Chapter 45The Role of Embodiment in Optimal Functioning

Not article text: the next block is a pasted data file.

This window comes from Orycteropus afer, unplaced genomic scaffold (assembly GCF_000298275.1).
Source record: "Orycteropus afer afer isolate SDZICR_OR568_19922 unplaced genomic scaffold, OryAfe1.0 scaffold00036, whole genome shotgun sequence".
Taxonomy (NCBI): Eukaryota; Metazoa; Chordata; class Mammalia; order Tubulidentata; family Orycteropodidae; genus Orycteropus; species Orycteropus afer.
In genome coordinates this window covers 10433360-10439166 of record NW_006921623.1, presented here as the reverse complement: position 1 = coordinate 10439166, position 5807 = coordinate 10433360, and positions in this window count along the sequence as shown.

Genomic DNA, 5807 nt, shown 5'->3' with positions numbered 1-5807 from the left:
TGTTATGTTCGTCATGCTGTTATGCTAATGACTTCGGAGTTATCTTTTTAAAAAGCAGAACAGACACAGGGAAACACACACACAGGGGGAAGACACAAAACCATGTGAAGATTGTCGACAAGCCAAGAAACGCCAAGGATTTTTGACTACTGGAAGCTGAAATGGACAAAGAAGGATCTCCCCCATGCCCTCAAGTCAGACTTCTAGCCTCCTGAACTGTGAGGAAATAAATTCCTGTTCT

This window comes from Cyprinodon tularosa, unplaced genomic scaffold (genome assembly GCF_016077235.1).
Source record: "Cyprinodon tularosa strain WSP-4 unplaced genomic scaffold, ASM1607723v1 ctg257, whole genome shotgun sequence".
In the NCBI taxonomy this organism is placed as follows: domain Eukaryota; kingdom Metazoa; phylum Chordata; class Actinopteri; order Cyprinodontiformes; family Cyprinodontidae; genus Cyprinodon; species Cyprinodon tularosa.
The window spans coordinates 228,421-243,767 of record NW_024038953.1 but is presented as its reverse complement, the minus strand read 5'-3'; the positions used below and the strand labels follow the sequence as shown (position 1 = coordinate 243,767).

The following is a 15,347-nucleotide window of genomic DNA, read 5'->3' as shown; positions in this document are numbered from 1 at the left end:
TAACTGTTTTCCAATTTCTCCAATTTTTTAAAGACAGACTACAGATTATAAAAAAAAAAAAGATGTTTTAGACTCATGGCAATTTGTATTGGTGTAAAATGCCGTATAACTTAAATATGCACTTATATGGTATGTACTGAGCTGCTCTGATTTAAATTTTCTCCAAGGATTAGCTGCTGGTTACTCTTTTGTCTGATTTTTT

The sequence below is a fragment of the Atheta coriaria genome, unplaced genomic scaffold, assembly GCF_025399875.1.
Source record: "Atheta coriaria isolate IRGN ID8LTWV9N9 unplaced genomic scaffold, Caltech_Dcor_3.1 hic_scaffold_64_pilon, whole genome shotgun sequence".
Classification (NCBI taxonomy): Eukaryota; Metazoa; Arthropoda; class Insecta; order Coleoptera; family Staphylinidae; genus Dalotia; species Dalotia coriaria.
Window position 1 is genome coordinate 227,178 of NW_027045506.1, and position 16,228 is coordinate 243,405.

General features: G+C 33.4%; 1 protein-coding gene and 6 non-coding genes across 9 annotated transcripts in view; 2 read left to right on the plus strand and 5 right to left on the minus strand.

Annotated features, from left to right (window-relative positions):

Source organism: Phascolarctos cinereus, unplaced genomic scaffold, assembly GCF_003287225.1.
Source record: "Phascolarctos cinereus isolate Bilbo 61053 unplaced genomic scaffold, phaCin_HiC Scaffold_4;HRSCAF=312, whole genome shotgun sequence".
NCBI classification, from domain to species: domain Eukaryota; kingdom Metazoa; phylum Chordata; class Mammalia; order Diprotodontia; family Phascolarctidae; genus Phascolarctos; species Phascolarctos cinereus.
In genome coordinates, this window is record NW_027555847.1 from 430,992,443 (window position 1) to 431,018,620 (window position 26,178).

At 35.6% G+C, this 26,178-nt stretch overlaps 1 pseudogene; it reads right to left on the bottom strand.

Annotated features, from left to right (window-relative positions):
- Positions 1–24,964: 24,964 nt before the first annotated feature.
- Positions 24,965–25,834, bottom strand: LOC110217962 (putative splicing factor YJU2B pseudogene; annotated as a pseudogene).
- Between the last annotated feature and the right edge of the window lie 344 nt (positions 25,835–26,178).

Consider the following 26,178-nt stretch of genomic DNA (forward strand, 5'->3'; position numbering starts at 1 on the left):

The body may be a “marvel of nature,” but it is the one marvel of nature that we “least stop to observe” (Aldersey-Williams, 2013, p. xviii). This is no more so than within the area of positive psychology. Despite rapid growth and advancement over the past decade (Rusk & Waters, 2013; Wong, 2011), the body is still overlooked within positive psychology, which tends to be a “neck-up focused discipline” (Peterson, 2012; Seligman, 2008) preoccupied by cognitive and emotional phenomena. This lack of interest in the physical self has been a critique of positive psychology since its conception (Anderson, 2001; Resnick, Warmoth, & Serlin, 2001). Furthermore, most of what we do know about the body and its effects on well-being has been from a pathological perspective (e.g., anomalous bodily experiences, disorders of self-image; MacLachlan, 2004). Thus, the aim of this chapter is to introduce the concept of embodiment and to argue that positive psychology has an opportunity to go beyond this deficiency in research and practice toward a more holistic, embodied approach to human flourishing. Indeed, how we “treat our body; move our body; soothe our body; feed our body; dress our body; decorate our body and connect to our body, all have an impact on our hedonic and eudaimonic well being” (Hefferon, 2013, p. ix). First, I discuss the research area of embodied cognition and its effects on emotions and overall well-being. ...

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